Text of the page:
David Carlucci, Scarsdale, NY, for appellant.
K. Moore (Andrea G. Sawyers, Melville, NY [Dominic P.
Zafonte], of counsel), for respondent.
M. LEVENTHAL, J.P., L. PRISCILLA HALL, SANDRA L. SGROI,
COLLEEN D. DUFFY, JJ.
DECISION & ORDER
action to recover damages for personal injuries, the
plaintiff appeals from an order of the Supreme Court,
Westchester County (Zuckerman, J.), dated September 29, 2015,
which granted the defendant's motion for summary judgment
dismissing the complaint.
that the order is affirmed, with costs.
plaintiff allegedly tripped on a sidewalk located on Spencer
Place in the Village of Scarsdale, fell, and injured his
shoulder and back. The plaintiff alleged that he tripped on a
slab of bluestone that protruded up from the surrounding
walkway. In his notice of claim, verified complaint, and
verified bill of particulars, the plaintiff alleged, inter
alia, that the defendant, the Village of Scarsdale,
affirmatively created the defect through its negligent
design, selection, and installation of the bluestone
sidewalk, and that it negligently maintained and repaired the
sidewalk. The defendant moved for summary judgment dismissing
the complaint, arguing that it had not received prior written
notice of the alleged defect as required by Village of
Scarsdale Local Law § 209-1 and that it did not create
the alleged defect. The Supreme Court granted the
defendant's motion. The plaintiff appeals.
as here, a municipality has enacted a prior written notice
law, it may not be subjected to liability for injuries caused
by a dangerous condition which comes within the ambit of the
law unless it has received prior written notice of the
alleged defect or dangerous condition, or an exception to the
prior written notice requirement applies" (Palka v
Village of Ossining, 120 A.D.3d 641, 641; see
Amabile v City of Buffalo, 93 N.Y.2d 471, 474). There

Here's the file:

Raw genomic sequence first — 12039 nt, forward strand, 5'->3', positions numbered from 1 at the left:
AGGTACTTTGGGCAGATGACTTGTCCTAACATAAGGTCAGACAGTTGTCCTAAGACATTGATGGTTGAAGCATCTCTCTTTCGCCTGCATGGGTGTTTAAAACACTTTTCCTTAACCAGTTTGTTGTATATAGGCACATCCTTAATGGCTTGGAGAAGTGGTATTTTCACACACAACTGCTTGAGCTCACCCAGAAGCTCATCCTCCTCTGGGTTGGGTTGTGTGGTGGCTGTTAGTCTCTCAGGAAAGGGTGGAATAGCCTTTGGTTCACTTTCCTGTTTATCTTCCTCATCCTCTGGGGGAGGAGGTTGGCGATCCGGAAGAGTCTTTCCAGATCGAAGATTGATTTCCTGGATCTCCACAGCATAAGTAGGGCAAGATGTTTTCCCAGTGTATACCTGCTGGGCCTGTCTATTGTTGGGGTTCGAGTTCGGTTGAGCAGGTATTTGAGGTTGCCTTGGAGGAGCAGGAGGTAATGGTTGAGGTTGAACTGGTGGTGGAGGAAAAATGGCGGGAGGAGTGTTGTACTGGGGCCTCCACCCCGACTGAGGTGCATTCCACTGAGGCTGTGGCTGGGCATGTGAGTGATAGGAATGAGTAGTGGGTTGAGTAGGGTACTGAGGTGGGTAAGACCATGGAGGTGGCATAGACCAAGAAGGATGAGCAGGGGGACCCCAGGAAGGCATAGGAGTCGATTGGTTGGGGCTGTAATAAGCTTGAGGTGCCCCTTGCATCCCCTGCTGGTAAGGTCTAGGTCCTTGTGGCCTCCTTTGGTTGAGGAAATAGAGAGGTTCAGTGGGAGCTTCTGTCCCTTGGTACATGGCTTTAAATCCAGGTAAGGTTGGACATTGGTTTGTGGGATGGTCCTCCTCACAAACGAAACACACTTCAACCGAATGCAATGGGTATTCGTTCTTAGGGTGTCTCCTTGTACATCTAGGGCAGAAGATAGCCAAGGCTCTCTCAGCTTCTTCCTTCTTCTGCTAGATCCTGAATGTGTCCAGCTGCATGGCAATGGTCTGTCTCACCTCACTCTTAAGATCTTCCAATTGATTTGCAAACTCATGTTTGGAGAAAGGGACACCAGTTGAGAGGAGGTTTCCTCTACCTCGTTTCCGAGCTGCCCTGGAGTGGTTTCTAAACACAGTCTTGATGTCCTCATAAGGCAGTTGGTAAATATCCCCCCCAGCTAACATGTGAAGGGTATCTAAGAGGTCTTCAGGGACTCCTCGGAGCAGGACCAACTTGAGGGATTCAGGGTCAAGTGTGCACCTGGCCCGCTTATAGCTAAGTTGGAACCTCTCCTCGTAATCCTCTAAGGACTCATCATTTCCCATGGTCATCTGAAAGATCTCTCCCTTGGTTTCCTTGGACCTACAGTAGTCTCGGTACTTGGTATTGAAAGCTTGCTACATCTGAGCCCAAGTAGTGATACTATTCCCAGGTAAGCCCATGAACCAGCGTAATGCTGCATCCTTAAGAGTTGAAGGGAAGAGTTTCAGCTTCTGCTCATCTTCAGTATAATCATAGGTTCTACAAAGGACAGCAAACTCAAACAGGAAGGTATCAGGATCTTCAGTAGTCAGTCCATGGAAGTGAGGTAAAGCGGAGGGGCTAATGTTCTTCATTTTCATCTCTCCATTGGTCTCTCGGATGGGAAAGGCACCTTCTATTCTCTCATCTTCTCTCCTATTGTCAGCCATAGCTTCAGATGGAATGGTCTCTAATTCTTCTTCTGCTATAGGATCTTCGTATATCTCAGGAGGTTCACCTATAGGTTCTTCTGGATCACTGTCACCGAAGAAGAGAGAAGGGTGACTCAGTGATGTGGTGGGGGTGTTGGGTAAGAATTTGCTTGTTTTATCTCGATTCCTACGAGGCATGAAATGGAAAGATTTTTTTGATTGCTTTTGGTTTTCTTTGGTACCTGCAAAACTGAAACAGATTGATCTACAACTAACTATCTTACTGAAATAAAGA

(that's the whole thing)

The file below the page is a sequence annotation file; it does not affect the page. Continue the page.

are two "recognized exceptions to the rule-that the
municipality affirmatively created the defect through an act
of negligence or that a special use resulted in a special
benefit to the locality" (Yarborough v City of New
York, 10 N.Y.3d 726, 728). The affirmative act
exception, the only exception at issue here, " is
limited to work by the [municipality] that immediately
results in the existence of a dangerous condition'"
(id. at 278, quoting Oboler v City of New
York, 8 N.Y.3d 888, 889).
prima facie showing which a defendant must make on a motion
for summary judgment is governed by the allegations of
liability made by the plaintiff in the pleadings"
(Foster v Herbert Slepoy Corp., 76 A.D.3d 210, 214).
The plaintiff alleged, in his pleadings, that the defendant
negligently maintained and repaired the sidewalk and
affirmatively created the defective condition that caused the
accident. Thus, to establish its prima facie entitlement to
judgment as a matter of law, the defendant was required to
demonstrate, prima facie, both that it did not have prior
written notice of the alleged defect, and that it did not
create the alleged defect (see McManus v Klein, 136
A.D.3d 700; Lima v Village of Garden City, 131
A.D.3d 947, 948; Steins v Incorporated Vil. of Garden
City, 127 A.D.3d 957, 958; Braver v Village of
Cedarhurst, 94 A.D.3d 933, 934).
in support of its motion, the defendant offered an affidavit
from a village official, in which she attested to conducting
a records search on the incident location and finding no
prior written notice of any defect. The defendant therefore
satisfied its prima facie burden as to lack of prior written
notice (see Pagano v Town of Smithtown, 74 A.D.3d
1034, 1035). Furthermore, the defendant offered deposition
testimony from two Village officials indicating that a
committee selected the sidewalk design on consultation with a
professional and experienced landscape architecture firm. One
of those officials testified that the bluestone slabs were
level when the firm subsequently installed the sidewalk. The
other official, himself an engineer, testified that bluestone
was "suitable" for use in the Village's
climate. The defendant thereby demonstrated as part of its
prima facie case that its actions did not " immediately
result[ ] in the existence of a dangerous
condition'" (Yarborough v City of New York,
10 N.Y.3d at 728, quoting Oboler v City of New York,
8 N.Y.3d at 889).
opposition, the plaintiff failed to raise a triable issue of
fact as to prior written notice (see Velho v Village of
Sleepy Hollow, 119 A.D.3d 551, 552; Chirco v City of
Long Beach, 106 A.D.3d 941, 942; McCarthy v City of
White Plains, 54 A.D.3d 828, 829-830), or as to whether
the defendant affirmatively created the allegedly defective
condition. In this regard, the plaintiff failed to identify
any evidence demonstrating that the allegedly defective
condition arose immediately upon installation (see
Yarborough v City of New York, 10 N.Y.3d at 728;
Spanos v Town of Clarkstown, 81 A.D.3d 711, 713).
The plaintiff's evidence at most established that
environmental effects over time created the alleged defect,
which is not sufficient to establish the defendant's
liability (see Gagnon v City of Saratoga Springs, 51
A.D.3d 1096, 1097-1098; see also San Marco v Village/Town
of Mount Kisco, 16 N.Y.3d 111, 117-118).
the Supreme Court properly granted the defendant's motion